Richmond police department discrimination suit goes to the jury

Following three months of courtroom battles, and five years after seven high-ranking African American Richmond police officers first filed a discrimination lawsuit against the city, Police Chief Chris Magnus, and former Deputy Chief Lori Ritter, arguments have come to a close. All that’s left is for the jury to reach a verdict.

The plaintiffs are Captain Eugene McBride, Lieutenants Johan Simon, Shawn Pickett, Cleveland Brown, Michael Booker and Arnold Threets, and Sergeant James Jenkins. They are each asking for $3 million in damages because they claim that they were subjected to racism and barred from advancement within the department after Magnus and Ritter assumed their positions in 2006.

On Thursday, attorney Geoffrey Spellberg continued the defense’s closing arguments. Spellberg rehashed points against the plaintiffs’ claims of racial discrimination by Magnus and Ritter, including claims that they had blocked the advancement of black officers, made racist jokes and retaliated against them for drawing attention to racial tensions within the department.

Spellberg downplayed many of the plaintiffs’ allegations of racial bias, saying that Magnus and Ritter offered harsh but constructive criticism, none of which were racially charged. “Chief Magnus gives an honest evaluation and he’s sued for being a racist,” Spellberg said.

Officers had also been exposed to much worse than Magnus’s harsh evaluations or flippant comments, said Spellberg. “It’s a tough job,” he said. “This was nothing to officers who’ve seen tough stuff on the city’s streets.”

Spellberg was particularly animated when he turned to the claims of Lt. Arnold Threets and especially what he called “the most concerning allegation in this whole case.” Spellberg was referring to an alleged incident in which Threets, Magnus and Ritter were driving together to San Francisco, and Magnus allegedly turned to Threets and told him a joke about Ritter in thigh-high boots saying “Dance, jigaboo, dance.”

“If [Magnus] had said it, it would be racist,” said Spellberg. But, Spellberg said, this one “troubling allegation” after all these years comes down to “he said, she said.” Regarding the other claims of racist commentary or joking that have been brought up in trial, Spellberg dismissed them as distasteful or flippant but not racist.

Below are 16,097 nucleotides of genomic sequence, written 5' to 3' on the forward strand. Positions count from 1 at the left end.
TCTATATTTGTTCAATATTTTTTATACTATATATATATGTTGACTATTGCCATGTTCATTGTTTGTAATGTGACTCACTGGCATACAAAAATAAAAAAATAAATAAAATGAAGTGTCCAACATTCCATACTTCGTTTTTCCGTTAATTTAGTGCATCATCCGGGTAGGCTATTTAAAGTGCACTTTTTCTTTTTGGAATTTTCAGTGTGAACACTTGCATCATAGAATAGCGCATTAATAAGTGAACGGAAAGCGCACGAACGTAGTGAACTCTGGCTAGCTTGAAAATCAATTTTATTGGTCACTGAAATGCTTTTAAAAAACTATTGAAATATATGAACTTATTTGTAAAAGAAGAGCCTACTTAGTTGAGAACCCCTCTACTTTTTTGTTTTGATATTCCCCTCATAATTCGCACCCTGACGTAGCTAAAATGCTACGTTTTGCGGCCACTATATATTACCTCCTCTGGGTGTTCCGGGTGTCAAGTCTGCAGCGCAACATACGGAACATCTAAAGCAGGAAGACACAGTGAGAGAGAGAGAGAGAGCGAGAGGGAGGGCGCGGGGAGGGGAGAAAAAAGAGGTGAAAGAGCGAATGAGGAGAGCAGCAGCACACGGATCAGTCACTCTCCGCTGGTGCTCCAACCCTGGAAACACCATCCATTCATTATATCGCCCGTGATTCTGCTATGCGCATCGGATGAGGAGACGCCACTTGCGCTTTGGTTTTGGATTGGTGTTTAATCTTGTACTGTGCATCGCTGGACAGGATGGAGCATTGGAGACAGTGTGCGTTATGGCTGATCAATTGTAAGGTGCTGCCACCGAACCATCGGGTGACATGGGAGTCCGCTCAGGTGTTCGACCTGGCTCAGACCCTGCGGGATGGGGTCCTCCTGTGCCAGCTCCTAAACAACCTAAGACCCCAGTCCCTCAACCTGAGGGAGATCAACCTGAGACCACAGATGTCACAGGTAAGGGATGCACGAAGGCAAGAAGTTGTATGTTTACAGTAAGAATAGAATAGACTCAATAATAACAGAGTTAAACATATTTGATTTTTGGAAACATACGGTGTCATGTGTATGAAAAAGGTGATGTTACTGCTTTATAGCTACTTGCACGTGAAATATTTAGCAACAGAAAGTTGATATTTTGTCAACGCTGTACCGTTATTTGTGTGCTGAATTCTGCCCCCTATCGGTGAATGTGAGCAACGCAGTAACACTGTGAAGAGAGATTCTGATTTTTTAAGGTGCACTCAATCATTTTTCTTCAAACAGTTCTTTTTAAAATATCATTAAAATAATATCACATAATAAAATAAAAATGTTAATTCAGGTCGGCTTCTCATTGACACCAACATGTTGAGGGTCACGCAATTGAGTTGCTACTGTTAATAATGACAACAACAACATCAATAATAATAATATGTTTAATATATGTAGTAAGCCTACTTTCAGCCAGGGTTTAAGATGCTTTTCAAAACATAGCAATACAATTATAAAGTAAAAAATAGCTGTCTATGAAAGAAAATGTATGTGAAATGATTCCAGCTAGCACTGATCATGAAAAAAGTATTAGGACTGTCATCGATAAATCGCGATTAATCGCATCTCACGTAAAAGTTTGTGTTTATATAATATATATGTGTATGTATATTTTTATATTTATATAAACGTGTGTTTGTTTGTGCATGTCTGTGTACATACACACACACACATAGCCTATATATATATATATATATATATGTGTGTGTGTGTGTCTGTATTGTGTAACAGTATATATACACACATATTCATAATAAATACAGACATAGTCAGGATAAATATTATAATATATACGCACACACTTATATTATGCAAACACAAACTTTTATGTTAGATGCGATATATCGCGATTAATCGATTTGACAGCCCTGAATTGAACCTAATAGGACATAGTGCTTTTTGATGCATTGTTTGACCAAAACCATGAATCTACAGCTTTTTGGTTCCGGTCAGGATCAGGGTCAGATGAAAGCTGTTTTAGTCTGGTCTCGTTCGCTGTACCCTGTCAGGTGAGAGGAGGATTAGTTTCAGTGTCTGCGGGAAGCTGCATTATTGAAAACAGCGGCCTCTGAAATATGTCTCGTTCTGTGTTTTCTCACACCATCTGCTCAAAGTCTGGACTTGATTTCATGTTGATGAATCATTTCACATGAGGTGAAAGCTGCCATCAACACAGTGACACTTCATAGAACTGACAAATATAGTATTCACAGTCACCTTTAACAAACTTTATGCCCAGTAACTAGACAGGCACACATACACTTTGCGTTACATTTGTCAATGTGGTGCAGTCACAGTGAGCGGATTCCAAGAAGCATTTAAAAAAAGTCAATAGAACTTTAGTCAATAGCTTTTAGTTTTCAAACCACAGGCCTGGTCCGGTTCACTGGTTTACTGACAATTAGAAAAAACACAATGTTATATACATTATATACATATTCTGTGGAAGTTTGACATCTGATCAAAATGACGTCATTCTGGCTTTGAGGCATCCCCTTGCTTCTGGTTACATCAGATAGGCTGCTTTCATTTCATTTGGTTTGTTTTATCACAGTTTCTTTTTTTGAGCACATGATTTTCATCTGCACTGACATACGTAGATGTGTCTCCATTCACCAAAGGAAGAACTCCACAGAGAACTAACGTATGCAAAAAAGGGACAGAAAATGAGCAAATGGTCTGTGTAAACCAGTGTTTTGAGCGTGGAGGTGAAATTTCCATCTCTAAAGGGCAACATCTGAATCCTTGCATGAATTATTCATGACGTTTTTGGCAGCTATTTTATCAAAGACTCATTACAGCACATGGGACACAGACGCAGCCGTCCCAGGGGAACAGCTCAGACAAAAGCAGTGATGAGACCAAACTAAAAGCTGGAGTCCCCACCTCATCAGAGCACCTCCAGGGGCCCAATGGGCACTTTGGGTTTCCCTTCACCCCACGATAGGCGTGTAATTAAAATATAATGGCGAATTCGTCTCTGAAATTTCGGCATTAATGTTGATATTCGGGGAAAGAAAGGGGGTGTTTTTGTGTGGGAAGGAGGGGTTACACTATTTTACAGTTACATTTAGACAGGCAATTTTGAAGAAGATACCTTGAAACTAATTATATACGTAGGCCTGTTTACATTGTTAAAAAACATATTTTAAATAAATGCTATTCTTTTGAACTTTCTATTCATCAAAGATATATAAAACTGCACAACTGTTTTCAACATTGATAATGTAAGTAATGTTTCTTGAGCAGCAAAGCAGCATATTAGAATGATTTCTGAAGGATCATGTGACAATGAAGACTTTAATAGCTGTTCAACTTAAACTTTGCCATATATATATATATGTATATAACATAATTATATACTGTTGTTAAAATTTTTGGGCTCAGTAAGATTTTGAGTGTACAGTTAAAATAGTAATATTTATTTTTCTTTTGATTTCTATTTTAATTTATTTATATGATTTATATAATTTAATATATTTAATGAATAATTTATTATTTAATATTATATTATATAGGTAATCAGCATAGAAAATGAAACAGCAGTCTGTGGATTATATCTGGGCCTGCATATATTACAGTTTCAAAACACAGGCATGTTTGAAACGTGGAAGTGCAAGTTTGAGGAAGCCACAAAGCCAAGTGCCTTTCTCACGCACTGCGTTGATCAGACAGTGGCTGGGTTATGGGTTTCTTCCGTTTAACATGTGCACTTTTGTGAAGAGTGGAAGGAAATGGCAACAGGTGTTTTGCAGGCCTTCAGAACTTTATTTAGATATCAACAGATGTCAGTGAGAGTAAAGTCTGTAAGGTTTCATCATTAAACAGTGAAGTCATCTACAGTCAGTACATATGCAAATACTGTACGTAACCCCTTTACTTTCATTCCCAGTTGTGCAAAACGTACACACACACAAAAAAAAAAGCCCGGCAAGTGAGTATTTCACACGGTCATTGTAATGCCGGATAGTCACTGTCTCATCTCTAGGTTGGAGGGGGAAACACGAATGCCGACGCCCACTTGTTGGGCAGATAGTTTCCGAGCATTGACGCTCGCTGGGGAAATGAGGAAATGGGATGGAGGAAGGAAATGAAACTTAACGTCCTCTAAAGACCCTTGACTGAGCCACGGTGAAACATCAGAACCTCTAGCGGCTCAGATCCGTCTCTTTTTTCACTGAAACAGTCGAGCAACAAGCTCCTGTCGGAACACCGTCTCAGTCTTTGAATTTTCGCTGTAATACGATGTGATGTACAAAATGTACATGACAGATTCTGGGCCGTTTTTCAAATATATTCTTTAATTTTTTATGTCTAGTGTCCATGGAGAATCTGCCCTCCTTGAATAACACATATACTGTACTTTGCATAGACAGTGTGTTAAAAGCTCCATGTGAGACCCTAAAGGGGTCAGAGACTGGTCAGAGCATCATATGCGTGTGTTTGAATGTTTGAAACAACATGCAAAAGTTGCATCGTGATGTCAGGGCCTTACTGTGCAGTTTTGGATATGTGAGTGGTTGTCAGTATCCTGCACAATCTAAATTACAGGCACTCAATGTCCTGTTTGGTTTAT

In order to rebut claims that the plaintiffs were economically disadvantaged by not being promoted to certain positions, Spellberg showed the 2011 W2s for each of the plaintiffs to highlight their incomes—averaging about $185,000—over the past year. The plaintiffs, he said, have “really good salaries. They aren’t individuals that can’t work.”

“These are not men who are suffering financially. They may not like Chief Magnus or the direction the department is going, but they are not suffering financially,” said Spellberg.

Spellberg argued that the lawsuit was not about racism but resistance to change by the plaintiffs. Chief Magnus—white, gay and from the Midwest—came to Richmond as an outsider and quickly reshaped the department to fit a stronger community-policing model.

Spellberg ended his closing arguments by saying he’d be the last person to marginalize the civil rights laws of the state. “It’s an ugly chapter that’s not closed,” he said. “But that’s not our case, that’s not what happened here.”

Plaintiffs’ attorney Stephen Jaffe next took the floor and lightened the mood. “Hi folks. I’m tired of hearing people talk, and myself talk,” he said. He promised to be brief as jurors nodded and looked relieved. The jury has been listening to the case since early January.

Jaffe criticized the defense lawyers for both their demeanor and appearance, saying that their anger, arrogance, hubris, and mean-spiritedness was reflective of the spirit of the people they are representing. “This case has nothing to do with how much money the plaintiffs make,” Jaffe said. “Under the law, salary is irrelevant. But it’s to distract you and make you feel they are undeserving of anything.”

Jaffe praised the over 200 combined years of service of the seven plaintiffs, whom he warmly referred to as his brothers. He refuted the defense’s notion that the plaintiffs were involved in a grand conspiracy together to take down the chief. “These guys didn’t even like each other when we started out,” he said.

Disputing Spellberg’s argument that the plaintiffs had seen much worse, Jaffe insisted Spellberg was confusing two different kinds of threats. “How could tough cops who’ve seen murders and rapes be threatened by words?” Jaffe asked. Because that person—Chief Magnus—had control over their careers and could make their lives “a living hell,” Jaffe said referring to a contentious comment made by Magnus at a police management retreat to Napa in late 2006.

Jonathan Mathews, attorney for plaintiff Lt. Cleveland Brown, followed Jaffe in criticizing the defense attorneys for “spinning a web of half truths and misinformation.”

Mathews appealed to the jury to rule in favor of his client and the other plaintiffs. “All of them will have to live with this for the rest of their lives,” he said.

Judge Barry P. Goode, gave final instructions to the jury and released them to deliberate.

As the seven plaintiffs got to their feet to leave the courtroom, they started shaking hands and hugging each other. “It’s been a long…” Threets sighed to a fellow plaintiff, his voice trailing off.

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